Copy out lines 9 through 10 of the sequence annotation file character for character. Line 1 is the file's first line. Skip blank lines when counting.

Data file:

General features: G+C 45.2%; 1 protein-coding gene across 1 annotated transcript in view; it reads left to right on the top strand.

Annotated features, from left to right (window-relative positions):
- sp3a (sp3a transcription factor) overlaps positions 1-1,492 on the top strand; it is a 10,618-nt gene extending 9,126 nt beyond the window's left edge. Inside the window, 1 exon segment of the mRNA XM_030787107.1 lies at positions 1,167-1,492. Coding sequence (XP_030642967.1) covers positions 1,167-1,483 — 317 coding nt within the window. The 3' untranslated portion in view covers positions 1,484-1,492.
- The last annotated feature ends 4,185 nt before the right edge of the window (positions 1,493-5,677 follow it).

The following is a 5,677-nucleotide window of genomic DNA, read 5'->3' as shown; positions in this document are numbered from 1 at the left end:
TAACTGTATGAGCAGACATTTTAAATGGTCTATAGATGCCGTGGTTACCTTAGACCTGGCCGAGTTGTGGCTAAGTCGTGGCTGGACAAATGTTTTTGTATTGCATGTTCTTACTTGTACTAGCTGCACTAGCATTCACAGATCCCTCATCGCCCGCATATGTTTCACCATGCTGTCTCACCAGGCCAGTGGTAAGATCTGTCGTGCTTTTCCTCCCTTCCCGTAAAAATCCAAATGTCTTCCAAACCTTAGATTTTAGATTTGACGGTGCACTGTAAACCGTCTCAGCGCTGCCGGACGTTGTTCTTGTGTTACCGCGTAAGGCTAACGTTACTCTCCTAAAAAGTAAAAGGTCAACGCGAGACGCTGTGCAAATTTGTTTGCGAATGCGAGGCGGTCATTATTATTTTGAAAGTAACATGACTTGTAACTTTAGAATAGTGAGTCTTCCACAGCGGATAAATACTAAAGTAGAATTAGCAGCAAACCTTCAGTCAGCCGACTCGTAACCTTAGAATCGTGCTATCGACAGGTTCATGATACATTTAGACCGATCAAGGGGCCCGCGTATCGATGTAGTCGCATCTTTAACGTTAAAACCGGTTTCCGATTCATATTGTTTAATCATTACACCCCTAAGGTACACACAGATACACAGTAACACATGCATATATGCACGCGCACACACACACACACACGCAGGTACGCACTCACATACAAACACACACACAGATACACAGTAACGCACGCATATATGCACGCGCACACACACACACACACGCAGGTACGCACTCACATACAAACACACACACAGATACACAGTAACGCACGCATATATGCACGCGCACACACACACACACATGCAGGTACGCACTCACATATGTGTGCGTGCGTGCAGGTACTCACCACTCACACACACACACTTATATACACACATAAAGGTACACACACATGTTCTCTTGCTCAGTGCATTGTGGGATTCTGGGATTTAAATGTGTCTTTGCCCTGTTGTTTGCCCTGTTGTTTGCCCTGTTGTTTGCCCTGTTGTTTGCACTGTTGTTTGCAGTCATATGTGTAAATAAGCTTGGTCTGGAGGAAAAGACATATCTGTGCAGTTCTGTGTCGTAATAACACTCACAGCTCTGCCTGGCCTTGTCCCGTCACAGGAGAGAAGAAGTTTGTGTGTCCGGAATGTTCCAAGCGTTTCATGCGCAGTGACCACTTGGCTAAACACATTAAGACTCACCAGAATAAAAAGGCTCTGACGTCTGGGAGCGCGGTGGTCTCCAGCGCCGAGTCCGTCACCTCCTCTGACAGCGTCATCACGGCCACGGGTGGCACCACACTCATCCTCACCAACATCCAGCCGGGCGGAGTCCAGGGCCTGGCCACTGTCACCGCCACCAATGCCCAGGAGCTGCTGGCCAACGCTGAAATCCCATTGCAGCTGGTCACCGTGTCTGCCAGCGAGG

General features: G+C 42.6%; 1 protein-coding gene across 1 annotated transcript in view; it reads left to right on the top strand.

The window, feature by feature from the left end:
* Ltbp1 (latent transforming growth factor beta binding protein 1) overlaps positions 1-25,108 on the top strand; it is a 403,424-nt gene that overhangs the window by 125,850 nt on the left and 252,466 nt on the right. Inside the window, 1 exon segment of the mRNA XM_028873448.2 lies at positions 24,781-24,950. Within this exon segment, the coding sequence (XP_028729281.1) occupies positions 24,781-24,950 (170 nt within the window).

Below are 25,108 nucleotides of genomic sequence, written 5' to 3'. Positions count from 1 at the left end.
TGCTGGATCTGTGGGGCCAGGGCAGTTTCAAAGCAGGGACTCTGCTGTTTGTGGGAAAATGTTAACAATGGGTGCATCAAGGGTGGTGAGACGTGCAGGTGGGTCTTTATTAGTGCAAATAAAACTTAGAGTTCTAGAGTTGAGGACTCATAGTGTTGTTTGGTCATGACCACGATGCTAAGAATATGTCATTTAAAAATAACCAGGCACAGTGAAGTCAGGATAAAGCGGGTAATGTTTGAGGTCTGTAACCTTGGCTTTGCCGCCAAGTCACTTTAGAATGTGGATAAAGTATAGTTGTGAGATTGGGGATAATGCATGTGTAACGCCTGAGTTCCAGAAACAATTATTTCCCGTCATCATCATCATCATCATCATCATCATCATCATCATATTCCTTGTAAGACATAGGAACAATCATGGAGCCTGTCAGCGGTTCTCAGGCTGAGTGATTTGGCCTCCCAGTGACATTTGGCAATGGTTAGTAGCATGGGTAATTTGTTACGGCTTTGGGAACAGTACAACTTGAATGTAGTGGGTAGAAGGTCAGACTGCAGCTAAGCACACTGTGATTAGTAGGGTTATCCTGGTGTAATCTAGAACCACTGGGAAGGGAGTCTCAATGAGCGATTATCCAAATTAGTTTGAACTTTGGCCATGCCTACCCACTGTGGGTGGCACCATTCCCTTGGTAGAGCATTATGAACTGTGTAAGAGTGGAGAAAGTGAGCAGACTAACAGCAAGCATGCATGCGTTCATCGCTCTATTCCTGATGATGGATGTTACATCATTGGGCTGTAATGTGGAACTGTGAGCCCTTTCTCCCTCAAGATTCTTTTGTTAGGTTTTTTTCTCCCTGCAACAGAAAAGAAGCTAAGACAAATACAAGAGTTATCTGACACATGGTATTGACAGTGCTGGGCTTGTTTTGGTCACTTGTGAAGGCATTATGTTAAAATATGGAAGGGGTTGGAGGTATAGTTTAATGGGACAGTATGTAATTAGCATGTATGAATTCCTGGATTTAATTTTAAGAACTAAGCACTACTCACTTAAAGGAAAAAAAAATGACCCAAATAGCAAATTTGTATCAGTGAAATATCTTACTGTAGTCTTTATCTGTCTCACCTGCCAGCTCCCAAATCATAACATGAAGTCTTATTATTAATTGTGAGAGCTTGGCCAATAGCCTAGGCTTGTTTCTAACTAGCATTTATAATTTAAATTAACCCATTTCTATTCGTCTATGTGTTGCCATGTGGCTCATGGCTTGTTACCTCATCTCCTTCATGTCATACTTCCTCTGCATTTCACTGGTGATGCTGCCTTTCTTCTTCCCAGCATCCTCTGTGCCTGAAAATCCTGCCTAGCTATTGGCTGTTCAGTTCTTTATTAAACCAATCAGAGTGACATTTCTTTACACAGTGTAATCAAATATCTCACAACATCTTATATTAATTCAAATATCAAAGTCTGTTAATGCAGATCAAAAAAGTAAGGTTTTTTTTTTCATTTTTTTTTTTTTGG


* Ltbp1 (latent transforming growth factor beta binding protein 1) overlaps positions 1-25,108 on the top strand; it is a 403,424-nt gene that overhangs the window by 125,850 nt on the left and 252,466 nt on the right. Inside the window, 1 exon segment of the mRNA XM_028873448.2 lies at positions 24,781-24,950. Within this exon segment, the coding sequence (XP_028729281.1) occupies positions 24,781-24,950 (170 nt within the window).

Below are 25,108 nucleotides of genomic sequence, written 5' to 3'. Positions count from 1 at the left end.